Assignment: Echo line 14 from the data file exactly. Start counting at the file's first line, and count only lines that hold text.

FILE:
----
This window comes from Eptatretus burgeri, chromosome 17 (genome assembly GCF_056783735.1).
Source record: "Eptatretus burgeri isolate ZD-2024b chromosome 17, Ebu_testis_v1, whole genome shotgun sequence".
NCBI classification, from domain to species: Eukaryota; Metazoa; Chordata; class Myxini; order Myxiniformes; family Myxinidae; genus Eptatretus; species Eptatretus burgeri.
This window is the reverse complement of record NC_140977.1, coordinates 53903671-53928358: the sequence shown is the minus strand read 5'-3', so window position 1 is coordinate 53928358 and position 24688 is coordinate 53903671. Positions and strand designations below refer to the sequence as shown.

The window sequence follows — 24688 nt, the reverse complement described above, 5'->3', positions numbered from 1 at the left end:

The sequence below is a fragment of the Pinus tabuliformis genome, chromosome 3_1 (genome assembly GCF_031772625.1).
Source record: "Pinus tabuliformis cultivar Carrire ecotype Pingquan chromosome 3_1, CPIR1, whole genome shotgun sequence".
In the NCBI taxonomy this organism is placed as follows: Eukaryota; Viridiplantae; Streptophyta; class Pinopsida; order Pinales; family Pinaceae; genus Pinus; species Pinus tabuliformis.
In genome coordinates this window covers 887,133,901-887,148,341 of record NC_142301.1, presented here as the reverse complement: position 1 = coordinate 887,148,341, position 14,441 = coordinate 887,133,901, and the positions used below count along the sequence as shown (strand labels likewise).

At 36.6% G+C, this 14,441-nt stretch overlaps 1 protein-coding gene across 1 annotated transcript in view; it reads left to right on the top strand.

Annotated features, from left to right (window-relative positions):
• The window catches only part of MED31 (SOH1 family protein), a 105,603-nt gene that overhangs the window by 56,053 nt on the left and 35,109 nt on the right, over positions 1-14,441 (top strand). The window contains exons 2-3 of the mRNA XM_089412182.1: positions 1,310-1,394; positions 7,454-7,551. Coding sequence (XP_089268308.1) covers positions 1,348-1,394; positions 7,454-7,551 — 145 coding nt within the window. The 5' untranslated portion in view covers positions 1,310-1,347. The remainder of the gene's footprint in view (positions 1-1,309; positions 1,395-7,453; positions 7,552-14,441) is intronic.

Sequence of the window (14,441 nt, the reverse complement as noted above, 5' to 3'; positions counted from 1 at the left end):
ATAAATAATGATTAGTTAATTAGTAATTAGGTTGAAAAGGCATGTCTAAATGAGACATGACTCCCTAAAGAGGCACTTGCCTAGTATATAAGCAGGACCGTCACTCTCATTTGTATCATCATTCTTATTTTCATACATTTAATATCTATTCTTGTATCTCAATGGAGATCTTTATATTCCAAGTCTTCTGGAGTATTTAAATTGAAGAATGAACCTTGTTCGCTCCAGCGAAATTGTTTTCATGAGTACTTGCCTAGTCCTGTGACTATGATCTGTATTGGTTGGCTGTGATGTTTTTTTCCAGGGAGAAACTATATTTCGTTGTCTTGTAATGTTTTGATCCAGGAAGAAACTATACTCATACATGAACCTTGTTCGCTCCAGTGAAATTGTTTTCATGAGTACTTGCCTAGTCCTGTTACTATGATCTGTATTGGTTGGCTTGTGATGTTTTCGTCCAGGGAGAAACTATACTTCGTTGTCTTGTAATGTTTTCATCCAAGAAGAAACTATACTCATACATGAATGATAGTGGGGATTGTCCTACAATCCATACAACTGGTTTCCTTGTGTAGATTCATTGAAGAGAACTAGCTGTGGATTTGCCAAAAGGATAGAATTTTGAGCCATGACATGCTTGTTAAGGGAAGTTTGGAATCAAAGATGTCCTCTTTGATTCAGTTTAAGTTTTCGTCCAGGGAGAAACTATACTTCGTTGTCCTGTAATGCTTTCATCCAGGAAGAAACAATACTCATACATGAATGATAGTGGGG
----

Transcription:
ATAAATAATGATTAGTTAATTAGTAATTAGGTTGAAAAGGCATGTCTAAATGAGACATGACTCCCTAAAGAGGCACTTGCCTAGTATATAAGCAGGACCGTCACTCTCATTTGTATCATCATTCTTATTTTCATACATTTAATATCTATTCTTGTATCTCAATGGAGATCTTTATATTCCAAGTCTTCTGGAGTATTTAAATTGAAGAATGAACCTTGTTCGCTCCAGCGAAATTGTTTTCATGAGTACTTGCCTAGTCCTGTGACTATGATCTGTATTGGTTGGCTGTGATGTTTTTTTCCAGGGAGAAACTATATTTCGTTGTCTTGTAATGTTTTGATCCAGGAAGAAACTATACTCATACATGAACCTTGTTCGCTCCAGTGAAATTGTTTTCATGAGTACTTGCCTAGTCCTGTTACTATGATCTGTATTGGTTGGCTTGTGATGTTTTCGTCCAGGGAGAAACTATACTTCGTTGTCTTGTAATGTTTTCATCCAAGAAGAAACTATACTCATACATGAATGATAGTGGGGATTGTCCTACAATCCATACAACTGGTTTCCTTGTGTAGATTCATTGAAGAGAACTAGCTGTGGATTTGCCAAAAGGATAGAATTTTGAGCCATGACATGCTTGTTAAGGGAAGTTTGGAATCAAAGATGTCCTCTTTGATTCAGTTTAAGTTTTCGTCCAGGGAGAAACTATACTTCGTTGTCCTGTAATGCTTTCATCCAGGAAGAAACAATACTCATACATGAATGATAGTGGGG